Great analysis Cliff and you are spot on about people not willing to change their lifestyles for the benefit of the planet. Initiative 1631 was just a feel-good Band-Aid so people could continue with their carbon rich, fossil fueled opulent lifestyles.

    I see this abomination everyday in the Wilderness quality of our North Cascade Mountains by people drunk on Powder skiing and fossil fuel flying around in helicopters, disturbing the peace and wreaking havoc on fragile Mountain environments.

    I believe it's time to kick the North Cascade Heli-skiing operation out of our mountains, expand the North Cascade National Park and give that public land the Wilderness protection that it deserves.

    North Cascade heli-skiing, in my opinion, lost the right to operate on public land the minute they decided in 2012 to illegally cut down and destroy a Federal listed sensitive species, ie, Whitebark Pine Trees, in order to create unauthorized helicopter landing zones that would have expanded their terrain access.

    This is the NCH public land stewardship Legacy. Environmental destruction in the name of greed.

    And anyone who supports NCH shares that Legacy.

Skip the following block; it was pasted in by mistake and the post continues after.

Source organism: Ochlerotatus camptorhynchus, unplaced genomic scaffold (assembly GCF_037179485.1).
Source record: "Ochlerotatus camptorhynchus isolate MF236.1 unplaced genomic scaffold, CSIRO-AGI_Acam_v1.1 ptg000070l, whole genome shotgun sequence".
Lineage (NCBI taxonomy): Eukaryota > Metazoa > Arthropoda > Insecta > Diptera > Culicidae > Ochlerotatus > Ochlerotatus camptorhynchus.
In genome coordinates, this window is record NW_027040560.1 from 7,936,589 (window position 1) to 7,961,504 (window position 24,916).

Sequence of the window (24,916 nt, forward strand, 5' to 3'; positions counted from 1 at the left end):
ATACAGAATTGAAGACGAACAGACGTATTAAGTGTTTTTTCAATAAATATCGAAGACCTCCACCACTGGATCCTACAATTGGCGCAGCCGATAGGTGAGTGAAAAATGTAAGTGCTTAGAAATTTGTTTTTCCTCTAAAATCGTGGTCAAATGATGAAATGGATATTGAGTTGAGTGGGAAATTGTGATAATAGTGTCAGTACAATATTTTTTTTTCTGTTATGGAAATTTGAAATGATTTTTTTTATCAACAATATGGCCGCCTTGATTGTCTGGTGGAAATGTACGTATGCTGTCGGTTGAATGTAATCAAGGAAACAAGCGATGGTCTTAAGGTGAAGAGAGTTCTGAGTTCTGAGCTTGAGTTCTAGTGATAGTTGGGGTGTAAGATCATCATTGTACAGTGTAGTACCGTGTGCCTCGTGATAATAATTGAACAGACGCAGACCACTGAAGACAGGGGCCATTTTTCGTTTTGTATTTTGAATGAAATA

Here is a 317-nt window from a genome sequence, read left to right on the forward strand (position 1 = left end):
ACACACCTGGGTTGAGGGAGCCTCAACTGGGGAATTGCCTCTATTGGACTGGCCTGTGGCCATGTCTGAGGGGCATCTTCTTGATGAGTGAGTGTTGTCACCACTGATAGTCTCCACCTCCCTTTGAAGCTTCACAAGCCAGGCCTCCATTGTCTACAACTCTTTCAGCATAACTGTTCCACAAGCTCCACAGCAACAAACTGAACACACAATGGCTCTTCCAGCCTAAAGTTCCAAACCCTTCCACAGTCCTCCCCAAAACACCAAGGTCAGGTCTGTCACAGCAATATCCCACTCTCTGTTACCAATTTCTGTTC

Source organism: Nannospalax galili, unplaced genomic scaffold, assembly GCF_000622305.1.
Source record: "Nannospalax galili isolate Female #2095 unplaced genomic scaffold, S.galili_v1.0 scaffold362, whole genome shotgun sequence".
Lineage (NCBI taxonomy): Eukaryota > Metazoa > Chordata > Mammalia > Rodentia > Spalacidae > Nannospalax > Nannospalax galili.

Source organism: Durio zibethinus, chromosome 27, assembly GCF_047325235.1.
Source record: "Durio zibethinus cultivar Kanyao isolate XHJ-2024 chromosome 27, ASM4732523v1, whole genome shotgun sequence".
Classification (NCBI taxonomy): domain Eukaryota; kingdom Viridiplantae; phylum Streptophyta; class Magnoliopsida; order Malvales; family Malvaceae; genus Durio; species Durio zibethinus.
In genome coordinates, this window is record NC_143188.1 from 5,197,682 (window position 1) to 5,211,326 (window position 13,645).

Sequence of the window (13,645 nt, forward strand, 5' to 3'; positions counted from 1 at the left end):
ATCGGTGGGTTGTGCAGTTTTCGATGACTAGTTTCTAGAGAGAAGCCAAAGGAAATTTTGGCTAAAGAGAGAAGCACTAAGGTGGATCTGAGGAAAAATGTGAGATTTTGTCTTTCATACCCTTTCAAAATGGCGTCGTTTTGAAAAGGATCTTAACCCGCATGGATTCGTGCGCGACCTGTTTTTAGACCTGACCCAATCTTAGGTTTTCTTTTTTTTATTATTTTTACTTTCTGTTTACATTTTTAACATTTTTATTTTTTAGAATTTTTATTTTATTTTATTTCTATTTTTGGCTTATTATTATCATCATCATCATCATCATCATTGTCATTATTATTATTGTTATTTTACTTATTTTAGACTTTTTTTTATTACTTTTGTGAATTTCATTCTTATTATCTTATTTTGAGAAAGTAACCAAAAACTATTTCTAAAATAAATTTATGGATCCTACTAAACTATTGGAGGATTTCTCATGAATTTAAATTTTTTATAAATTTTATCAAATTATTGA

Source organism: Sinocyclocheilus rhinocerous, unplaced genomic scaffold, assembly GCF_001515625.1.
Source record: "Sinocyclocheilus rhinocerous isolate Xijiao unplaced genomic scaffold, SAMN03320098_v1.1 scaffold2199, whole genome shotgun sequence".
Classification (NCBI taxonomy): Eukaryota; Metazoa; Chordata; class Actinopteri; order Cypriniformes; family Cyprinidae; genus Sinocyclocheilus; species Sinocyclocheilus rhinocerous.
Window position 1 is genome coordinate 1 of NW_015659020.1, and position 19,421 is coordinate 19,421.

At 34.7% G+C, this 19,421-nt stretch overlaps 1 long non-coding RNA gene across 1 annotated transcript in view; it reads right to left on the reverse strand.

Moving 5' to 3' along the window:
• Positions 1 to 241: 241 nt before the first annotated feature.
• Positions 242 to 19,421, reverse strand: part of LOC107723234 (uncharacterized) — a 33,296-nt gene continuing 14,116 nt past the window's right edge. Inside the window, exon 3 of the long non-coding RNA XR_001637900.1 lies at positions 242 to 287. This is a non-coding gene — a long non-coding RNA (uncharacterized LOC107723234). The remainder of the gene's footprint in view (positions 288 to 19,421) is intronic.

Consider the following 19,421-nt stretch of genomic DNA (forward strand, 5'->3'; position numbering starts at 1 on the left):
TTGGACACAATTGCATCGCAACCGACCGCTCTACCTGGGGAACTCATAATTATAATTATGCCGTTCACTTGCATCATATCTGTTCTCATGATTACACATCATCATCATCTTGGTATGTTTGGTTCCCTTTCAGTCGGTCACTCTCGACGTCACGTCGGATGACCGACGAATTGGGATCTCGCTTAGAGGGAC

I was once warned to stay out of Mazama because of my involvement in this issue, but I say take your for profit helicopter-ski Corporation and your habitat destructive ways and leave of our Mountains in peace.

    Chris H.
    Heli-free North Cadcades

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  43. I read that a carbon tax had made it through the Ways and Means Committee last week. This bill, if passed and signed by the lame duck (at this time) Governor would raise gas prices $.30/gallon and increase energy costs up to 10%. The political class is subverting the will of the people which voted down measure 1631, which was poorly written and not sufficiently vetted. Dr. Mass was opposed to this measure also.

    I do not believe that the State Legislature is capable of passing a reasonable carbon fee as stated in this post due to their makeup, political ambition and their ignorance of science. There are a lot of stupid myths out there now like the Green New Deal that would really bankrupt our country (Est. cost $93 Trillion by the CBO), yet one political party is onboard with this idea, which has been proven to be ineffectual in meeting our energy needs in the future. The Democrats have become a radical and unreasonable party and the Republicans are ineffectual in WA at this time. A sad state of affairs, largely due to the lack of critical thinking and knowledge of civics on part of the electorate who elect them IMHO.

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  44. Thank you, Cliff, for your reports on weather, comments on other issues and enabling people to post their views.